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The House of the Virgin Mary

The House of the Virgin Mary

From the Magnesia Gate the road climbs to the south, arriving after 8 kilometers at the House of the Virgin Mary. Believed to be where the mother of Jesus spent her last years, the house sits in a forest on Mt Bülbül at an altitude of 358 meters above sea level.

Christian historians contend that in his dying moments, Jesus entrusted his mother to the care of his friend and apostle, John. Following the crucifixion, St John duly rescued Mary from the perilous crimes of Jerusalem and brought her to Ephesus. Here he moved her into a cabin on the lower slopes of Mt Bülbül, a safe distance from the pagan city center, and took care of her. Upon the Virgin’s death, purportedly at the age of 101, her body was buried by John at a secret location on Mt Bülbül. As Christianity began to spread, a church was built at the site of the cabin. As it stands today, the House of the Virgin Mary could be described as a modest, cruciform chapel with a small narthex. The statue seen in the apse was a later addition. In front of the apse is a heart of black marble, while the room to the right is where the Virgin is believed to have slept.

The present building is dated to the eleven century; however , the earliest construction phase probably goes back to the first century AD, with extensive renovation in the eleventh century giving the shrine its present-day appearance, notwithstanding later restoration. Significantly, the house is also considered sacred by the Muslim world.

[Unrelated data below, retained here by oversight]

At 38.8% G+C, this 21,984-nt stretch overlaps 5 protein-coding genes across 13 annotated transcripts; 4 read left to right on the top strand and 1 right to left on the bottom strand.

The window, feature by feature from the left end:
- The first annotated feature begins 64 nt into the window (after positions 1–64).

Early in the ninetieth century, the invalid German nun, Sister Catherine Emmerich (1774-1824), allegedly had a vision in which the location of the House of the Virgin Mary was revealed to her. Moved by the accounts of the vision, two Lazarist priests from Izmir set out in 1891 and discovered the ruins of a building, as discovered by Emmerich, along with a spring. After marking out a trail to the site of the ruins, they began organizing annual pilgrimages. A year later, in 1892, the House of the Virgin was declared a place of pilgrimage by the Archbishop Timoni of Izmir. The Vatican, too, has since recognized the house as one of the world’s most sacred buildings.

A bronze statue of the Virgin uncovered in on-site excavations is now displayed at the chapel entrance with its dismembered arm reinstated. Today, the modest shrine attracts thousands of pilgrims and visitors of different faiths from all over the world. Even papal visits have been known, the first made in 1967, by Paul VI, the second by John Paul II in 1979 and the third by Pope Benedict XVI in 2006. Another popular event at the site is the services held every year on August 15th, to celebrate the Assumption of the Virgin Mary.

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